After three meetings and hours of debate, the state Board of Regents on Wednesday agreed to test new admissions standards for some of Louisiana’s universities.
The new policy isn’t as far-reaching as some had been aiming for, but supporters say it could help more students go to college.
“The goal is to get more graduates,” said Regents chairman Roy Martin, of Alexandria.
Under the new policy, four-year regional institutions will be able to admit students who require a developmental, or remedial, course. Currently, a student who scores on the ACT below an 18 in English or a 19 in math can’t enroll at the state’s public universities without a waiver because he or she would have to take a remedial course at a two-year college. The standards are a minimum, so individually, colleges could opt out of the new provision.
Under the new policy, which is being tested for two years, remedial courses will still be offered on community college campuses — except for students of the state’s historically black colleges, Southern University, Southern University New Orleans and Grambling State University.
The HBCUs will be able to offer remedial courses on their own campuses.
About 650 students who would not otherwise be admitted will be able to enroll at Southern University in the fall under the new admissions standards, according to Southern University Alumni Federation President Preston Castille.
“It’s going to have an impact on our enrollment this fall semester,” he said.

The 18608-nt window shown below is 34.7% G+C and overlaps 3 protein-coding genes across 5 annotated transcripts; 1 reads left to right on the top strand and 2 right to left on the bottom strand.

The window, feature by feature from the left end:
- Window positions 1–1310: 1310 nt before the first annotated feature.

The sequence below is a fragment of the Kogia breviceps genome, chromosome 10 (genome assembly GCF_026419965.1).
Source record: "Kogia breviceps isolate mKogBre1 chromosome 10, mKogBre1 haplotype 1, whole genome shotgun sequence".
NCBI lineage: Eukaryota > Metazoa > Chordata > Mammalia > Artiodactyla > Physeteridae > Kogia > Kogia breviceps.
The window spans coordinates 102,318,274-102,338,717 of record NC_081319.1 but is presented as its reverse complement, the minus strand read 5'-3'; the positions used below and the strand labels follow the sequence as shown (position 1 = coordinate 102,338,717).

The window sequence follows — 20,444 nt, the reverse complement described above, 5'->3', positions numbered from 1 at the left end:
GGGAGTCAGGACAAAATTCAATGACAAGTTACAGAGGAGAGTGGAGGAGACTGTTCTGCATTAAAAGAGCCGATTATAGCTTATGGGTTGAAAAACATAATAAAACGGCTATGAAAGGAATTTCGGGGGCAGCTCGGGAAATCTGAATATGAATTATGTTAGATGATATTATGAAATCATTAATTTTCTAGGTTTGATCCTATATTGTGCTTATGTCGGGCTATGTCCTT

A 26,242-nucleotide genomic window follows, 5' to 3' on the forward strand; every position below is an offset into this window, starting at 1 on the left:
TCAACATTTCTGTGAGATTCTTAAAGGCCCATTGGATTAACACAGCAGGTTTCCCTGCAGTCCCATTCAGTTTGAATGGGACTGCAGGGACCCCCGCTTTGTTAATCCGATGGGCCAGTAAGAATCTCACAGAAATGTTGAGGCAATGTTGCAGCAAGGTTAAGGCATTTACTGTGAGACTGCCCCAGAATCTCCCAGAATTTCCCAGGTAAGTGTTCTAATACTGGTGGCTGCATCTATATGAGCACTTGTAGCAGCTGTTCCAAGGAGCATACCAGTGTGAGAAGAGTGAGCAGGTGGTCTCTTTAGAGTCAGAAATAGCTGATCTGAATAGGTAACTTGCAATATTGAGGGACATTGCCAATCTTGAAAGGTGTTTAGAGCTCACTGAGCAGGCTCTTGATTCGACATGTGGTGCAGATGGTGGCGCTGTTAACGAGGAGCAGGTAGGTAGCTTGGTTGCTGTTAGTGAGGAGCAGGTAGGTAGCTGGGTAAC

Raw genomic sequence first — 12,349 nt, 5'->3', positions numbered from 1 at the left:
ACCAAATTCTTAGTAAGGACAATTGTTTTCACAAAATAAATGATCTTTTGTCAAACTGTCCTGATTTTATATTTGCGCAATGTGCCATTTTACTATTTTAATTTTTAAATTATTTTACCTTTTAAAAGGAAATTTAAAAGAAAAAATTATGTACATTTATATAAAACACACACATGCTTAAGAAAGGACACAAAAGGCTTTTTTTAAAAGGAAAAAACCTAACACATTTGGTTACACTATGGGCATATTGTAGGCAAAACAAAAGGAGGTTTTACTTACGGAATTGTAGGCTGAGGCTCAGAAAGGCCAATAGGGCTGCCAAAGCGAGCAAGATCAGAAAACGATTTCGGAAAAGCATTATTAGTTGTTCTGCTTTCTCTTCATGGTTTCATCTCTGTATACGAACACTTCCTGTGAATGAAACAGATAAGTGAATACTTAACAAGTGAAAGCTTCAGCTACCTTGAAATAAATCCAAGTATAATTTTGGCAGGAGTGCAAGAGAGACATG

Castille said HBCUs in Louisiana border states Mississippi and Texas have lower minimum admissions requirements. Without a change here, students end up going to Jackson State or Texas Southern, he said.
“They will go somewhere else outside of Louisiana and never come back,” Castille said.
The students will still have to have passed the required core high school courses and meet all of the other admissions standards, including minimum grade-point averages and minimum composite ACT scores.
But as they have in past meetings that ended in impasse on the issue, some board members expressed concern again Wednesday over projecting an image of lowering the state’s standards. The remediation policy was implemented to steer students to the community college system to prepare them for four-year schools.
“We are in fact lowering our admissions standards,” said board member Robert Levy, of Dubach.
The state higher education board sets minimum admissions standards, but schools could individually adopt higher standards on their own.
The new policy would not apply to universities that are deemed statewide or flagship, so it doesn’t change anything for LSU.
After the two-year mark, the Board of Regents is expected to review the effects and determine whether the policy should be permanent.
Several board members said they wondered if it would have any impact.
“How many are we really talking about being affected by this one way or the other?” said board member Joe Wiley, of Baton Rouge, who eventually voted for the proposal. “I don’t know there’s been any demonstration really why we are doing this.”
The universities had pushed for further flexibility in their admissions guidelines. Wednesday’s passage signaled a compromise in an ongoing debate over the state’s goals for its four-year schools.
Bill Fenstermaker, who pushed for the two-year sunset, said he worried that the state is sliding in its push for stiffer standards.
“It took 10 years to fight to get the standards we have,” said Fenstermaker, of Lafayette.
Joel Dupre, of New Orleans, said he worried that the change could ultimately have an impact on college outcomes at schools that already struggle to meet benchmarks the state put in place under the GRAD Act.
“By lowering these standards, admitting these challenge students, they are going to hurt their student success,” he said.
Martin said he sees the change as potentially encouraging students who otherwise might not go to college to enroll.
“Unfortunately, there is a stigma,” he said of community colleges.